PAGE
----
Displaying posts under "Domain Sales"
Aruba, which defeated Google and Amazon to win the .cloud top level domain name, discusses why it applied for the domain name and what it plans to do with it.
.Cloud was one of the most applied-for top level domain names, with big names like Amazon.com and Google throwing their hats in the ring.
Which is why many were surprised to see that the winner of the private auction for the domain name was a company they might not have heard of: Aruba S.p.A.
Although nowhere near the size of some of its competitors for .cloud, the Italian company isn’t small, either. Today I had a chance to talk with Eric Sansonny, General Manager at Aruba, about the company and its plans for the domain name. Click here to continue reading…
GMO to use Z.com domain name to fuel global expansion.
GMO Internet, operator of Japan’s largest domain name registrar, has acquired the one letter domain name Z.com for JPY800 million ($6.8 million), the company announced today.
Japanese car manufacturer Nissa sold the domain name, which it previously used to promote its Nissan Z car.
GMO says it’s going to use the domain name, one of only three single letter .com domains available, to accelerate its global market expansion:
As one of only three single-character domain names currently existing in the .com space, Z.com is highly memorable and offers unparalleled marketing opportunity. With over 100 million registrations, .com is one of the most instantly recognizable and easily identifiable domains in the world. Z.com was acquired to spearhead GMO Internet Group global growth strategy, and securing “Z” under the .com Top Level Domain, provides the Group with a powerful tool to build a strong global brand.
The company elaborates on its global brand expansion in a separate release.
In 2010, Verisign worked on a plan to auction off one letter .com domain names, most of which have been unavailable for registration. Although prices would be lower if all were released at once, I wouldn’t be surprised to see Verisign work up a similar plan again in the future.
Many new top level domain names are offering one letter domain names for registration. Donuts has offered some in the range of $400/year.
Dish won a two way race to operate the top level domain name .dot.
Dish DBS, the satellite TV company and owner of Blockbuster, has beaten Google in a public auction for the top level domain .Dot. It paid $700,000 for the rights to the domain name.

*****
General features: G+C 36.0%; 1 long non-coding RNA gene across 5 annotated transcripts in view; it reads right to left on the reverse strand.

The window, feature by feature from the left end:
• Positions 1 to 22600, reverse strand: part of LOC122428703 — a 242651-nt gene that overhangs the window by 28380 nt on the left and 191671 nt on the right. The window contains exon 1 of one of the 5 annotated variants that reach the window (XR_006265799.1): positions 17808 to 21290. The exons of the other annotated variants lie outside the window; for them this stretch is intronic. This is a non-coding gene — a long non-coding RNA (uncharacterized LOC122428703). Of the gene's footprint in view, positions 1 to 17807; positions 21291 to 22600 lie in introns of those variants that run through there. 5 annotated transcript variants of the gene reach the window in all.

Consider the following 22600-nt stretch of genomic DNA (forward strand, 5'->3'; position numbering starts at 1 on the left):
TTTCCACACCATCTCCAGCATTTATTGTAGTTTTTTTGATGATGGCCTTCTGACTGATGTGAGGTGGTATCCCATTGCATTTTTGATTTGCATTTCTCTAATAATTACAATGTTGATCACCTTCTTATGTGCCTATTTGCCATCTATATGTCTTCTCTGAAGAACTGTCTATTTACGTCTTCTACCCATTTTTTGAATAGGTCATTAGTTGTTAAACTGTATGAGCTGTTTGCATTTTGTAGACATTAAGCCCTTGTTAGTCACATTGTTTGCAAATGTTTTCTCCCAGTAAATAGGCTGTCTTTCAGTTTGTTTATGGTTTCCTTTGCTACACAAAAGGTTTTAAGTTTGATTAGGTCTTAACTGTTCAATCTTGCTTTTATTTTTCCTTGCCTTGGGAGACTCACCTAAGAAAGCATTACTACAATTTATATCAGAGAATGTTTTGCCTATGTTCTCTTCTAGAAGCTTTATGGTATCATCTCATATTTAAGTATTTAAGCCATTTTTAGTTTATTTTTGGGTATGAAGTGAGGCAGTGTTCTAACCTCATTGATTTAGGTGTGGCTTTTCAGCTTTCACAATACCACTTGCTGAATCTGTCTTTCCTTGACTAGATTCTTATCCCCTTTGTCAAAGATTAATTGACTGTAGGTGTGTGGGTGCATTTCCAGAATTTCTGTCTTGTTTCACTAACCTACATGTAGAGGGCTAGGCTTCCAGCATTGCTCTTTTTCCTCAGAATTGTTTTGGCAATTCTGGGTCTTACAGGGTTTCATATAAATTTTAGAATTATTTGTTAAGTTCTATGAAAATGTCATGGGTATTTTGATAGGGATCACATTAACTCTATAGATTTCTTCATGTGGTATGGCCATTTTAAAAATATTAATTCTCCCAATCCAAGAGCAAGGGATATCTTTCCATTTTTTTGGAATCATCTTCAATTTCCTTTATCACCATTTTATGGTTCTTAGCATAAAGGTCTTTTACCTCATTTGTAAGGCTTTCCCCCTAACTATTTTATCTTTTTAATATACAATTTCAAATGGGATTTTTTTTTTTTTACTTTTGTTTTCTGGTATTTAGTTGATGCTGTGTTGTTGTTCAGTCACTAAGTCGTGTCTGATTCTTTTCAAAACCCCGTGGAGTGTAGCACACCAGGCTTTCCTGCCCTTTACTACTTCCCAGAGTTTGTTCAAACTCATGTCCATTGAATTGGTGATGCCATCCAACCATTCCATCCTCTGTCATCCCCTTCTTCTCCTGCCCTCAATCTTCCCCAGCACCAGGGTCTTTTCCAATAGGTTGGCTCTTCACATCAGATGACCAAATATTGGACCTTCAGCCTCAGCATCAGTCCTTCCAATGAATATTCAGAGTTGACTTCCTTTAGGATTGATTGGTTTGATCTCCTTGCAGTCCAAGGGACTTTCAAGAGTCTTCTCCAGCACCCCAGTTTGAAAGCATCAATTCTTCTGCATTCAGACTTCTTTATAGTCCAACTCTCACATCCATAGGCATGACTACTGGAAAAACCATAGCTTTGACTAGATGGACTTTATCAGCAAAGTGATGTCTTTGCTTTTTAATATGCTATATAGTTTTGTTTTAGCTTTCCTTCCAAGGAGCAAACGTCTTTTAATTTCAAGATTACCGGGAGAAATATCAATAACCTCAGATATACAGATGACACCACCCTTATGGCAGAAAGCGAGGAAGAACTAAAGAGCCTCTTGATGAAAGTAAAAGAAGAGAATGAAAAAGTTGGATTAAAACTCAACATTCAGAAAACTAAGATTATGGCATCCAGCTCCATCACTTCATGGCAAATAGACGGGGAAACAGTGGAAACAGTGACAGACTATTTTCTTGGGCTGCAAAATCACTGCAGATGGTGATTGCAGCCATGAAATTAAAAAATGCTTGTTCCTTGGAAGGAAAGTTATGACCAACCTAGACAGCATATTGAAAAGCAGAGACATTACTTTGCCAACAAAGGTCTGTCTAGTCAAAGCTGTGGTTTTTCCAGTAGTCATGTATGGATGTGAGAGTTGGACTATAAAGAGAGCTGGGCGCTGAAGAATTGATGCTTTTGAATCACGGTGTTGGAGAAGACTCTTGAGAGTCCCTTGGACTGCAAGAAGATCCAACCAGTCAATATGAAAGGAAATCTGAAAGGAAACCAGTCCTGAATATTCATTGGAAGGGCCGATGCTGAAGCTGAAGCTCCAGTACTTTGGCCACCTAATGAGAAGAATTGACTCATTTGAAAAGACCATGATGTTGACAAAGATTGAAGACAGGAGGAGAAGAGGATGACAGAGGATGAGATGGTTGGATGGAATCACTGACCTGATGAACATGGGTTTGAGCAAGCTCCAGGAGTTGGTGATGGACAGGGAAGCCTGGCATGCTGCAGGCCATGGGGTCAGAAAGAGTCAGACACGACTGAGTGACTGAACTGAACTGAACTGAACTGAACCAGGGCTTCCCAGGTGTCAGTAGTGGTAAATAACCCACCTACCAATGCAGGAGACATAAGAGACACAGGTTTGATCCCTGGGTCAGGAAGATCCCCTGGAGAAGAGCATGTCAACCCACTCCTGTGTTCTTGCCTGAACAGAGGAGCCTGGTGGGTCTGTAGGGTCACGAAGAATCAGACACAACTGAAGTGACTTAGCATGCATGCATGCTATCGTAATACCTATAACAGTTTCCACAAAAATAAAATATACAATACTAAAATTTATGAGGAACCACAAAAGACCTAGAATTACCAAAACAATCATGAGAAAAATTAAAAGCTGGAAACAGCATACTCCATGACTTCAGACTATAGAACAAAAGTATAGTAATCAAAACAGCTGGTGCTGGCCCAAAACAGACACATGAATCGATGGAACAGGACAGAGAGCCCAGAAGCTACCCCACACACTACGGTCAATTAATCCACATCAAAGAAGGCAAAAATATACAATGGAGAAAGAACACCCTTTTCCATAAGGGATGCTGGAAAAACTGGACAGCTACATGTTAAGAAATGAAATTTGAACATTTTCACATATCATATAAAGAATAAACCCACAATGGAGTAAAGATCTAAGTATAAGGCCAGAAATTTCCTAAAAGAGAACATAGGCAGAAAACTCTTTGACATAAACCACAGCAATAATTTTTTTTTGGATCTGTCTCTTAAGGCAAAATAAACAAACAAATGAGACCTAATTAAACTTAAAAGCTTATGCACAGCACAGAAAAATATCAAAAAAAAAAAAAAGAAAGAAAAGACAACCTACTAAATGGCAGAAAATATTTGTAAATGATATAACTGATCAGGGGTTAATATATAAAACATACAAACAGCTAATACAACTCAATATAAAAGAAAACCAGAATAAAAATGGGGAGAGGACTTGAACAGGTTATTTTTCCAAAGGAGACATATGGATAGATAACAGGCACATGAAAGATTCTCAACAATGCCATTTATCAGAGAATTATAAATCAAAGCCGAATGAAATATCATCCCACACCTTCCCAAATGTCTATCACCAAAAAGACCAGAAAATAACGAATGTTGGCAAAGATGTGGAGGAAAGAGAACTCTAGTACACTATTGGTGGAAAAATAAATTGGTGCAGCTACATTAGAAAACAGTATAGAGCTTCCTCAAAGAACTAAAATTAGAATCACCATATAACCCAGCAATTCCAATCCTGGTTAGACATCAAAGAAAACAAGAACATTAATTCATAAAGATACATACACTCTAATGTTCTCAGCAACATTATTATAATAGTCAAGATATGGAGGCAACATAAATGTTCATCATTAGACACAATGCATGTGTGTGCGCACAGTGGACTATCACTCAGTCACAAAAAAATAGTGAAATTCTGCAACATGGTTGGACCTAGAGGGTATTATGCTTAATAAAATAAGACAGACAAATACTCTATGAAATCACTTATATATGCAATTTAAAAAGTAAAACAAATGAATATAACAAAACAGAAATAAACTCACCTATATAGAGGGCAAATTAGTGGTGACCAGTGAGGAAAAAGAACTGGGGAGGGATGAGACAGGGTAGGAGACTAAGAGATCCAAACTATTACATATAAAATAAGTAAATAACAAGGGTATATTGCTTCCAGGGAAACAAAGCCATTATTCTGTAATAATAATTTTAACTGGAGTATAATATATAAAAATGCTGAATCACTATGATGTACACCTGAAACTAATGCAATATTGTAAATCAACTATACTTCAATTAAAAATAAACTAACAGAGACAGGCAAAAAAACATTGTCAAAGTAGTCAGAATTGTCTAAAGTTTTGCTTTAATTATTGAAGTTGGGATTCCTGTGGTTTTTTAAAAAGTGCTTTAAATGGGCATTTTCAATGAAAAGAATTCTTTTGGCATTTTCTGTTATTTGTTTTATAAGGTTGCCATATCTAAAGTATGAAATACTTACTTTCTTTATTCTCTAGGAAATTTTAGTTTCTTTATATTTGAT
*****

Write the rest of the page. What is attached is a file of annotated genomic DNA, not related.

You’re not misreading this – the domain name is .dot.
So soon, you might be able to visit Blockbuster at Blockbuster-dot-dot.
In its application for the domain name, Dish said it plans to use the domain name for its own businesses.
Google considered the domain name a “pun”, according to its application:
The purpose of the proposed gTLD, .dot, is to provide the marketplace with a creative alternative gTLD to .com. [Google] believes in the commercial viability of the proposed gTLD, .dot, given the pun of the phrase ʺsecond-level domain name dot dot.”
It’s not a very good pun, if you ask me. It’s apparently dot worth even a million bucks.
An antiquated technology term in .me sells for five figures.
Sedo sold $1 million worth of domain names last week. While this week’s list doesn’t include as many end user buyers as the last one (at least publicly), a lot of smaller businesses bought domain names.
One of the most amusing ones is Telegram.me at $10,000. Now, be honest — if someone told you they registered a domain name with telegram in it, you’d laugh at him. Right? The New Zealand man who sold Telegram.me is laughing all the way to the bank.
Here’s the list of some of last week’s end user sales at the Sedo marketplace: Click here to view the end user sales list
Washington Post article provides more data on about domain name portfolios.
The Washington Post wrote about domain name investor Mike Mann yesterday, and the article sheds more light on the economics or large domain name portfolios. Really, it applies to all domain portfolios, even if you have a small one.
According to the Washington Post article, Mann’s company DomainMarket.com owns 350,000 domain names. He grosses $4 million a year from selling domains from the portfolio.
Right there, you can see a problem. The renewal fees alone on the portfolio are close to $3 million. Click here to continue reading…